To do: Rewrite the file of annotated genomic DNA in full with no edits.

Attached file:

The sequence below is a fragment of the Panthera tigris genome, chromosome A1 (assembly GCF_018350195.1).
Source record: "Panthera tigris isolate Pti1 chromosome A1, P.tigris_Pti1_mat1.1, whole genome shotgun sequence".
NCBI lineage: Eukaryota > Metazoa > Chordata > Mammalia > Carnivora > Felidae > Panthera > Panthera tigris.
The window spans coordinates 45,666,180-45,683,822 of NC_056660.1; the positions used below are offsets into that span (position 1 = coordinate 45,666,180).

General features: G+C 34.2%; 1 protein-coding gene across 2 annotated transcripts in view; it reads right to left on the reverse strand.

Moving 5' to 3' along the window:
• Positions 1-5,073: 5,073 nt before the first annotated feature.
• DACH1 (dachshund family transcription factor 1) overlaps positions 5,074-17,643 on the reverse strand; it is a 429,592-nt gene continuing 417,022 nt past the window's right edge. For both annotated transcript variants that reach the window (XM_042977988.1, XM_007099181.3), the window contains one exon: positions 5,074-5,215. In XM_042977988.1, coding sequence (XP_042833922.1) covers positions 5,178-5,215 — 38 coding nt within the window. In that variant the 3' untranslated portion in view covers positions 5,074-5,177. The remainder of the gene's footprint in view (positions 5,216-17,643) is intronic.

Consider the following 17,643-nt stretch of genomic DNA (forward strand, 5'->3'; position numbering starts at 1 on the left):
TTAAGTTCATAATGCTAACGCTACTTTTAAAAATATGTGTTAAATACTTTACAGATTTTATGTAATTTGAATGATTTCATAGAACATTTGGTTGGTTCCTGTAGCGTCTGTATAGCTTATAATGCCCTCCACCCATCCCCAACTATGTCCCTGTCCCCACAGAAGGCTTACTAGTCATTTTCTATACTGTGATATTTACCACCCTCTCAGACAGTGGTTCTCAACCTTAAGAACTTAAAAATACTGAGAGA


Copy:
The sequence below is a fragment of the Panthera tigris genome, chromosome A1 (assembly GCF_018350195.1).
Source record: "Panthera tigris isolate Pti1 chromosome A1, P.tigris_Pti1_mat1.1, whole genome shotgun sequence".
NCBI lineage: Eukaryota > Metazoa > Chordata > Mammalia > Carnivora > Felidae > Panthera > Panthera tigris.
The window spans coordinates 45,666,180-45,683,822 of NC_056660.1; the positions used below are offsets into that span (position 1 = coordinate 45,666,180).

General features: G+C 34.2%; 1 protein-coding gene across 2 annotated transcripts in view; it reads right to left on the reverse strand.

Moving 5' to 3' along the window:
• Positions 1-5,073: 5,073 nt before the first annotated feature.
• DACH1 (dachshund family transcription factor 1) overlaps positions 5,074-17,643 on the reverse strand; it is a 429,592-nt gene continuing 417,022 nt past the window's right edge. For both annotated transcript variants that reach the window (XM_042977988.1, XM_007099181.3), the window contains one exon: positions 5,074-5,215. In XM_042977988.1, coding sequence (XP_042833922.1) covers positions 5,178-5,215 — 38 coding nt within the window. In that variant the 3' untranslated portion in view covers positions 5,074-5,177. The remainder of the gene's footprint in view (positions 5,216-17,643) is intronic.

Consider the following 17,643-nt stretch of genomic DNA (forward strand, 5'->3'; position numbering starts at 1 on the left):
TTAAGTTCATAATGCTAACGCTACTTTTAAAAATATGTGTTAAATACTTTACAGATTTTATGTAATTTGAATGATTTCATAGAACATTTGGTTGGTTCCTGTAGCGTCTGTATAGCTTATAATGCCCTCCACCCATCCCCAACTATGTCCCTGTCCCCACAGAAGGCTTACTAGTCATTTTCTATACTGTGATATTTACCACCCTCTCAGACAGTGGTTCTCAACCTTAAGAACTTAAAAATACTGAGAGA